In Stone Mountain, home to Confederate memorial, city encourages protests

The carving at Stone Mountain depicts three Confederate generals from the Civil War.

Combined ShapeCaption
The carving at Stone Mountain depicts three Confederate generals from the Civil War.

Leaders of the small city sitting next to the world’s largest Confederate memorial, the site of recent protests against racism, say they “actively encourage peaceful protest in support of social justice.”

In a statement Thursday, the city of Stone Mountain also said it is reviewing its police department policies to ensure officers are trained on proper use-of-force tactics. The announcement followed nationwide calls for police reform in response to the death of George Floyd in Minneapolis and other black people who have died at the hands of police officers.

“We as a city and a community pledge to listen to the voices calling for change, to join the footsteps of those marching for change, and to do our part to be an active participant in that change,” the statement said. Several other cities in metro Atlanta have released similar statements or passed ordinances denouncing racism and supporting peaceful protesters.

For many, Stone Mountain is historically known for its links to racist organizations including the Ku Klux Klan, who in 1915 held a rally symbolizing the “rebirth” of the organization. The mountain’s carving features three Confederate figures, Jefferson Davis, Robert E. Lee and Stonewall Jackson.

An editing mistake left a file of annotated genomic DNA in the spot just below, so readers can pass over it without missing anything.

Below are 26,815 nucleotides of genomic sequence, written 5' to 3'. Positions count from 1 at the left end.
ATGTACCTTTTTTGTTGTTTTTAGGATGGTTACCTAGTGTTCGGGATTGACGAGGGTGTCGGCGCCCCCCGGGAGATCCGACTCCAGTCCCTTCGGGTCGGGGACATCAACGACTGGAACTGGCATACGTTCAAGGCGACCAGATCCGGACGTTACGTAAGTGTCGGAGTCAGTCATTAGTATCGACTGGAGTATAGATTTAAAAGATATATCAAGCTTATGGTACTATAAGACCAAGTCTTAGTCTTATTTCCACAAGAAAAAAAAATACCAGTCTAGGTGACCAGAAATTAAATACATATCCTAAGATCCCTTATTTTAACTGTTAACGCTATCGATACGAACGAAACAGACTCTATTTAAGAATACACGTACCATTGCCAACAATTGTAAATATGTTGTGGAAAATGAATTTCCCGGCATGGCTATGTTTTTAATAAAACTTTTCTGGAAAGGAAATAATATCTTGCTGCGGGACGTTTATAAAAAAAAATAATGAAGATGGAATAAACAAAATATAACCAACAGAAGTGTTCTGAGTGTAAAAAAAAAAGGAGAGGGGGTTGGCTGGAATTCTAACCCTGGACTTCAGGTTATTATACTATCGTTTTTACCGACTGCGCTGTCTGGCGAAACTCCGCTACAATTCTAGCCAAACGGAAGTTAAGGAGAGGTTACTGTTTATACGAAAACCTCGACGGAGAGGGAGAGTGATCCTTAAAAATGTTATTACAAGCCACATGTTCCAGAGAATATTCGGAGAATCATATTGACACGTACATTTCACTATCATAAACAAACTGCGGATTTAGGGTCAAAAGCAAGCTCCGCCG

The city of Stone Mountain in central DeKalb County is now majority black. It does not have jurisdiction over Stone Mountain Park, including the carving, which is run by the Stone Mountain Memorial Association, a state organization.

Over the years, officials and residents have called for the removal of the carving, saying it glorifies people who supported slavery and bigotry.

Credit: Special to the AJC

Credit: Special to the AJC

At a recent protest at Stone Mountain, 19-year-old organizer Zoe Bambara addressed the history of the space.

“Confederate soldiers fought to continue to oppress my community, with white supremacy running through their veins,” she said during a speech. “We know who and what those soldiers stood for.”

Bambara said she received no pushback from Stone Mountain city leaders while planning the event. She said her event permit was approved in just 18 hours.

The city said it has partnered with Stone Mountain Park Police, the DeKalb County Sheriff’s Office, DeKalb police, the GBI and the Georgia National Guard to “protect the residents, businesses, and protesters by de-escalating the tensions surrounding occurrences of racial injustice to create a safe space for the people to exercise their first amendment rights.”

Leaders also plan to call on the state to pass a hate crime law would impose additional penalties on crimes proven to have been motivated by bias. Several other governments, including Doraville, Marietta and Cobb County, have passed similar resolutions calling for the passage of House Bill 426.

The city has expressed a desire to move on from its negative history and reputation. Last year, residents in a historically black Stone Mountain neighborhood spoke up about a road called “Venable Street,” named for the family that used to own Stone Mountain. Several members of the Venable family were prominent members of the KKK, according to archives and records.

The City Council voted to rename the street to “Eva Mamie Lane,” combining the names Eva Jewell Greene and Mamie Ella Lane, a mother-daughter duo who were leaders in the local black community.

— Staff reporter Asia Simone Burns contributed to this report.

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